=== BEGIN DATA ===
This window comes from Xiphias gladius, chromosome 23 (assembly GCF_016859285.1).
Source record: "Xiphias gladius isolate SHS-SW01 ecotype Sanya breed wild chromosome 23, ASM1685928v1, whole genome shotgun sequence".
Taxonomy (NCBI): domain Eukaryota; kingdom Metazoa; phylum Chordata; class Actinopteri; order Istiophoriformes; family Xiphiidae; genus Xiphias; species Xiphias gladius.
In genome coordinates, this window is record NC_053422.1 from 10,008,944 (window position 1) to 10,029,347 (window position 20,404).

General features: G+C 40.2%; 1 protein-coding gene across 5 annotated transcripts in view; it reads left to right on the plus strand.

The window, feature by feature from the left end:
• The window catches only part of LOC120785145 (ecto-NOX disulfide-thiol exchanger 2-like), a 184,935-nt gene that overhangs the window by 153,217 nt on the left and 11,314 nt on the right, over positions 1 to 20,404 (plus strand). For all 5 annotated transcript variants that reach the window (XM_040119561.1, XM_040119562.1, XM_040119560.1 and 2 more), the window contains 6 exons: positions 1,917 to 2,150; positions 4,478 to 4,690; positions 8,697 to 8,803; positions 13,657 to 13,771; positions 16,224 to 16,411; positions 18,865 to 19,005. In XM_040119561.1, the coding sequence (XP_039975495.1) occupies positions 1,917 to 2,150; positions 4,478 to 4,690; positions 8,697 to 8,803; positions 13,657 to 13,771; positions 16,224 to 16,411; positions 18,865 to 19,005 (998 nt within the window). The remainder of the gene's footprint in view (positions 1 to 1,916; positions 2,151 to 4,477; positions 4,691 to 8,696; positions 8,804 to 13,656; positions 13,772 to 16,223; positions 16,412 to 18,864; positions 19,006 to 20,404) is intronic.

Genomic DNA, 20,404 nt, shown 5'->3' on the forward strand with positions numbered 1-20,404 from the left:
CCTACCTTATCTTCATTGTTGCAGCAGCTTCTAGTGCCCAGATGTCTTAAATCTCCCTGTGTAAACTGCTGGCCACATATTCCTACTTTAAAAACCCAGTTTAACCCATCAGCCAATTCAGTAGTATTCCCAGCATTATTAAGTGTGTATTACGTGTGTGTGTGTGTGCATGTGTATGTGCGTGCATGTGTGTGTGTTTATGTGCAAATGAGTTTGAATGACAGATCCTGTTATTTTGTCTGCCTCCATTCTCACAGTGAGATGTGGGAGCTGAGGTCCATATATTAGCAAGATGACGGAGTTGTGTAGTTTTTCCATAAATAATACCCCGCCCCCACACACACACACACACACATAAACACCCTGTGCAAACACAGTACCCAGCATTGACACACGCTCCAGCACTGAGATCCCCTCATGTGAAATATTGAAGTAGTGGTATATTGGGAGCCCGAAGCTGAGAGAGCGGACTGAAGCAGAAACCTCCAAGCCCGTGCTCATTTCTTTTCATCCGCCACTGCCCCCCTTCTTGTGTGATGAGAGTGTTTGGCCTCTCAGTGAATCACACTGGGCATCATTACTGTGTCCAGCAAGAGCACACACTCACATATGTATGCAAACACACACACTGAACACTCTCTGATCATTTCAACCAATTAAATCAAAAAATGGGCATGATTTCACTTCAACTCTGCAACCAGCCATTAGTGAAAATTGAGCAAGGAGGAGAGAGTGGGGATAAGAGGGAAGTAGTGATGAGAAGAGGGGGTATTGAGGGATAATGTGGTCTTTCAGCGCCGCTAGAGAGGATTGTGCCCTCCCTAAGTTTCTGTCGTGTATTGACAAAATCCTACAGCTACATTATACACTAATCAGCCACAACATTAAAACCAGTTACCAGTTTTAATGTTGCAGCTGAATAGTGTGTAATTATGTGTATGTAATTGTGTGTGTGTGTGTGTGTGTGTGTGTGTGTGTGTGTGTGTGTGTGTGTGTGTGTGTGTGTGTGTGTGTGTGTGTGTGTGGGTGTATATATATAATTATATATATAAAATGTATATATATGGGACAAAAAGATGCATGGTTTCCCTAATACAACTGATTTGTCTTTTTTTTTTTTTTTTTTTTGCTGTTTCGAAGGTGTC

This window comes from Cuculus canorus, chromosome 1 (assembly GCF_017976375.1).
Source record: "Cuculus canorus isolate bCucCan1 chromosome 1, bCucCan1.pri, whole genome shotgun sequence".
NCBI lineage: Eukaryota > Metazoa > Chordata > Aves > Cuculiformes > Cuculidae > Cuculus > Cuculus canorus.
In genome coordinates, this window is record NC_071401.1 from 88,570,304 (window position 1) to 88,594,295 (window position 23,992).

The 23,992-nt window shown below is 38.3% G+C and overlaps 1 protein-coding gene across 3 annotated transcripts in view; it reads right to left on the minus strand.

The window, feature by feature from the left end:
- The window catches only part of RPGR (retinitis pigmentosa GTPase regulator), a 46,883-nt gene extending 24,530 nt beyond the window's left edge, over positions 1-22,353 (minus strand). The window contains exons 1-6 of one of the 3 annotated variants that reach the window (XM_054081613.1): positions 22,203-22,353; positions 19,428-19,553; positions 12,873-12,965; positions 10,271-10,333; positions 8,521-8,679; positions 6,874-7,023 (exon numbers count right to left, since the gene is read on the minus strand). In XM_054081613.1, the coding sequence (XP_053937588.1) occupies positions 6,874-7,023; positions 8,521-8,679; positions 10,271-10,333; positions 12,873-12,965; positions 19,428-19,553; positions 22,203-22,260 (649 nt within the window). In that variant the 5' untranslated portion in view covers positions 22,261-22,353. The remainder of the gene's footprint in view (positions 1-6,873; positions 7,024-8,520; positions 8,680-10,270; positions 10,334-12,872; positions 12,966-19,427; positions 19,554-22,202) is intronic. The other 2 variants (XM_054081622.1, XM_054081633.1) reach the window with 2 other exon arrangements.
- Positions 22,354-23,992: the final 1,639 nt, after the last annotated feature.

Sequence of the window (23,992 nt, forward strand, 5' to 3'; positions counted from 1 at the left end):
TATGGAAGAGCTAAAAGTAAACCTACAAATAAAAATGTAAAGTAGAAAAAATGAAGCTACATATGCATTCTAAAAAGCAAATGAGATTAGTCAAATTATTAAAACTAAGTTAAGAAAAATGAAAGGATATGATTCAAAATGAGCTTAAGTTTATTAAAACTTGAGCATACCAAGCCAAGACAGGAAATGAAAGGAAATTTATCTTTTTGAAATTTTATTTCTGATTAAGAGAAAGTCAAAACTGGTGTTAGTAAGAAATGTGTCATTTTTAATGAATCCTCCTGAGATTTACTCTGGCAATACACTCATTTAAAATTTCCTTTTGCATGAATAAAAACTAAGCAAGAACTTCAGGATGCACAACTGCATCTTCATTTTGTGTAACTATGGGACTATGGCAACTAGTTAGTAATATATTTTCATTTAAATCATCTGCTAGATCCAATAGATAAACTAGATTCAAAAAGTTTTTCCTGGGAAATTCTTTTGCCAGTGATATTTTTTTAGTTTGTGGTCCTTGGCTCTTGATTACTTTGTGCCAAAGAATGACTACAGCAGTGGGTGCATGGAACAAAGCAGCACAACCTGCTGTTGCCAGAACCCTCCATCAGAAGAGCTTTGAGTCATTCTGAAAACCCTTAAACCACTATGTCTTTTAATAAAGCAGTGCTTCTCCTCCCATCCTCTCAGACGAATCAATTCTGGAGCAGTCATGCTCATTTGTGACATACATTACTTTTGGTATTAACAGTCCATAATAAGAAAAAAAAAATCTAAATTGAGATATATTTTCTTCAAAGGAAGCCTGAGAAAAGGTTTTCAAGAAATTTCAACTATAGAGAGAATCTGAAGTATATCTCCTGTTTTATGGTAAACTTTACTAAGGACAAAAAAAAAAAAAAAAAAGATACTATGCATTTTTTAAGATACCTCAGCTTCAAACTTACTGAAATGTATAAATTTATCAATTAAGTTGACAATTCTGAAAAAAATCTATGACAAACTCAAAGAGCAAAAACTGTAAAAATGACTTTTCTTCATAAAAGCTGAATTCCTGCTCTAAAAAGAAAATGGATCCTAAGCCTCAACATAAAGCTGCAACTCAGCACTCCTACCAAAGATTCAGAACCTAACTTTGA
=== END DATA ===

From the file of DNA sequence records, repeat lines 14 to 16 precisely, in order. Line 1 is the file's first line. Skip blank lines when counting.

The 23,992-nt window shown below is 38.3% G+C and overlaps 1 protein-coding gene across 3 annotated transcripts in view; it reads right to left on the minus strand.

The window, feature by feature from the left end:
- The window catches only part of RPGR (retinitis pigmentosa GTPase regulator), a 46,883-nt gene extending 24,530 nt beyond the window's left edge, over positions 1-22,353 (minus strand). The window contains exons 1-6 of one of the 3 annotated variants that reach the window (XM_054081613.1): positions 22,203-22,353; positions 19,428-19,553; positions 12,873-12,965; positions 10,271-10,333; positions 8,521-8,679; positions 6,874-7,023 (exon numbers count right to left, since the gene is read on the minus strand). In XM_054081613.1, the coding sequence (XP_053937588.1) occupies positions 6,874-7,023; positions 8,521-8,679; positions 10,271-10,333; positions 12,873-12,965; positions 19,428-19,553; positions 22,203-22,260 (649 nt within the window). In that variant the 5' untranslated portion in view covers positions 22,261-22,353. The remainder of the gene's footprint in view (positions 1-6,873; positions 7,024-8,520; positions 8,680-10,270; positions 10,334-12,872; positions 12,966-19,427; positions 19,554-22,202) is intronic. The other 2 variants (XM_054081622.1, XM_054081633.1) reach the window with 2 other exon arrangements.